Remember, too, that butterflies are insects and because of this are sensitive to insecticides and pesticides which you may be tempted to use in the garden.  If you need to use something to save your fruit trees or whatever, try to limit the area it may affect.  Only spray the effected area as overspray  will kill your butterflies.  According to the Wise Garden Encyclopedia, even herbicides and fungicides will harm the insects you want to cultivate.

So, now you have a garden which has attracted many different kinds of butterflies.  What do you do next?  Everything is not known about butterflies, their habits, their cycles.  This means that you may discover something important about butterflies.  So, keep a journal on what you see in your garden.  Record the numbers and varieties of the species you see.  Try to answer the questions: what, where, why, when, how, how many, and for how long, in your journal and as completely as you can.  Make colored drawings for your notebook.

Study the behavior of the butterfly. What are the favorite flowers to which each type of butterfly you see is most attracted?  Do they seem to migrate from yard to yard, or even farther?  How long do you notice one butterfly in your yard?

Study the biology of the butterfly: What are the butterflies’ sizes, colors, and flying characteristics?  How do they see and smell?  Can they recognize the colors of the flowers or it is only smell which attracts them?

What are the life cycle stages of your butterflies?  Study the adults and try to find the eggs they lay.  Keep careful watch over the eggs until they hatch, then observe the larvae.  Make sure that the larvae are getting plenty to eat and then watch over the chrysalises they produce.  At the correct time, perhaps ten days, the beautiful butterfly will come out of the chrysalis and begin to fly.  Keep records of the stages and the number of days each lasts in your journal.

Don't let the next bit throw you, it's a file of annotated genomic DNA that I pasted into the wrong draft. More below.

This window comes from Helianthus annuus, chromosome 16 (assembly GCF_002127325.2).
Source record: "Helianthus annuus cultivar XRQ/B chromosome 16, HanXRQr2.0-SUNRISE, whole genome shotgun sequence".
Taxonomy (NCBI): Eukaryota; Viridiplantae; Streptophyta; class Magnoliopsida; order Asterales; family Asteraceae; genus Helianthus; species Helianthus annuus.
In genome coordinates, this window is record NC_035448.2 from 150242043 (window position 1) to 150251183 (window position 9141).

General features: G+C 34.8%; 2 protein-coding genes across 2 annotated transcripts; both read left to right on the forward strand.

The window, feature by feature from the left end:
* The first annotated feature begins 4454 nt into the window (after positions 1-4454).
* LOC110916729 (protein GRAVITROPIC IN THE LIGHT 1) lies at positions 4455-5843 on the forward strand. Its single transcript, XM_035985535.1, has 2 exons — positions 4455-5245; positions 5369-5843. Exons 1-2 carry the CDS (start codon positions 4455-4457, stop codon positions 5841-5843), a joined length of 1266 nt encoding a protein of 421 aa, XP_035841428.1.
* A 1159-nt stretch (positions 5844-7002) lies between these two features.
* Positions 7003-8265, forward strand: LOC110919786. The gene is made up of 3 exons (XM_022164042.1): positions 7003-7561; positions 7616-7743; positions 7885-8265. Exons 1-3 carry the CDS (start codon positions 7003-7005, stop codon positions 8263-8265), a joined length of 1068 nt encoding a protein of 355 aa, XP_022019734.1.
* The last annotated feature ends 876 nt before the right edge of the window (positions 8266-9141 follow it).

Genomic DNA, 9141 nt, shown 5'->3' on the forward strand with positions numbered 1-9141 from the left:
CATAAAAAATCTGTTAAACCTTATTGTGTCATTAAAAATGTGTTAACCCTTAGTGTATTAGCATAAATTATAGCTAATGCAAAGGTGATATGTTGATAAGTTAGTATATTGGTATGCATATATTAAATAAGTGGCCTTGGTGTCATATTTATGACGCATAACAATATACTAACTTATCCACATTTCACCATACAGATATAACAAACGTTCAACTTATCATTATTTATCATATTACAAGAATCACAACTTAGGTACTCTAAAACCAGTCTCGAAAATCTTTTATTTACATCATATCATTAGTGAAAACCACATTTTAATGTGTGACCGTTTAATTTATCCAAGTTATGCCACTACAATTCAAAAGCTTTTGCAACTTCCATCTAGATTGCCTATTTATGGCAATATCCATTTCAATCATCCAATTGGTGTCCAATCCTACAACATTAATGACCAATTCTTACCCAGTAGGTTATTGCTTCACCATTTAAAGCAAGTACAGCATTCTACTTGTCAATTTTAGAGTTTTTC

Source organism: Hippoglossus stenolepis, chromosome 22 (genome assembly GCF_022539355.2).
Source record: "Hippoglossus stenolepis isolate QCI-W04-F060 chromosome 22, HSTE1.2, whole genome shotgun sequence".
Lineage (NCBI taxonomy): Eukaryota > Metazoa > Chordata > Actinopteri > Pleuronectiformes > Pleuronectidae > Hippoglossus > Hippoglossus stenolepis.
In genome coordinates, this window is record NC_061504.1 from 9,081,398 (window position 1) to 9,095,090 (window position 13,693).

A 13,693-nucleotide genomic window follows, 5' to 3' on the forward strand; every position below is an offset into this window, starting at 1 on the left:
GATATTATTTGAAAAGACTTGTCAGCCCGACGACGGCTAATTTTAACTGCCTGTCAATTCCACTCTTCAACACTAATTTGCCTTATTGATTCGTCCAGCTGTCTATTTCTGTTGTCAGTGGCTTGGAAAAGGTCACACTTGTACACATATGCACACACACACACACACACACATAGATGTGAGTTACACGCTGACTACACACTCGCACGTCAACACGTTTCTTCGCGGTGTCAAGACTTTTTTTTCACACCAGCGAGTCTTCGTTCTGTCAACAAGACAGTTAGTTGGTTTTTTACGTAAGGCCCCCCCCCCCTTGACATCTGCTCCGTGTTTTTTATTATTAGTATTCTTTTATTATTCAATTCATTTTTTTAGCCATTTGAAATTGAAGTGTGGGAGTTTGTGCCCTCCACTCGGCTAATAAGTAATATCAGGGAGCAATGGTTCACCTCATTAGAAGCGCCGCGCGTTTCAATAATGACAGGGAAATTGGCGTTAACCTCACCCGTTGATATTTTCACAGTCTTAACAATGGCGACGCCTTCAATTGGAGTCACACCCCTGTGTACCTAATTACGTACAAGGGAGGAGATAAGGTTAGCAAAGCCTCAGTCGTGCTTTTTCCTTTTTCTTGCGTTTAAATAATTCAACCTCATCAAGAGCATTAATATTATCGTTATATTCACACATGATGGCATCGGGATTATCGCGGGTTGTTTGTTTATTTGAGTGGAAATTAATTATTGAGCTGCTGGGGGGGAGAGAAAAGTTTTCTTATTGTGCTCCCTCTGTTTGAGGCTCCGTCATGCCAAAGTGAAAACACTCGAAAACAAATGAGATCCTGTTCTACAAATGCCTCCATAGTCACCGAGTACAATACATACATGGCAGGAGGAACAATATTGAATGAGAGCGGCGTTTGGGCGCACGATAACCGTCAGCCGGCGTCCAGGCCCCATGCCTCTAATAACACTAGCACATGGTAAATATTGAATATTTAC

Collect more butterflies for your garden: Go out into the field or forest and look for chrysalises hanging from limbs, leaves or rocks.  Collect them carefully and place them into a vivarium (a place for live specimen).  Later, when they come out you can place them in your garden on some good tasting (to larvae) plants for them to grow and mature.  Another way to collect butterflies for your garden is to look for caterpillars to place on the parsley or carrot plants.  Although some of them are not the prettiest thing in the garden, they mature into something of beauty, so remember that when you see them eating up your salad greens.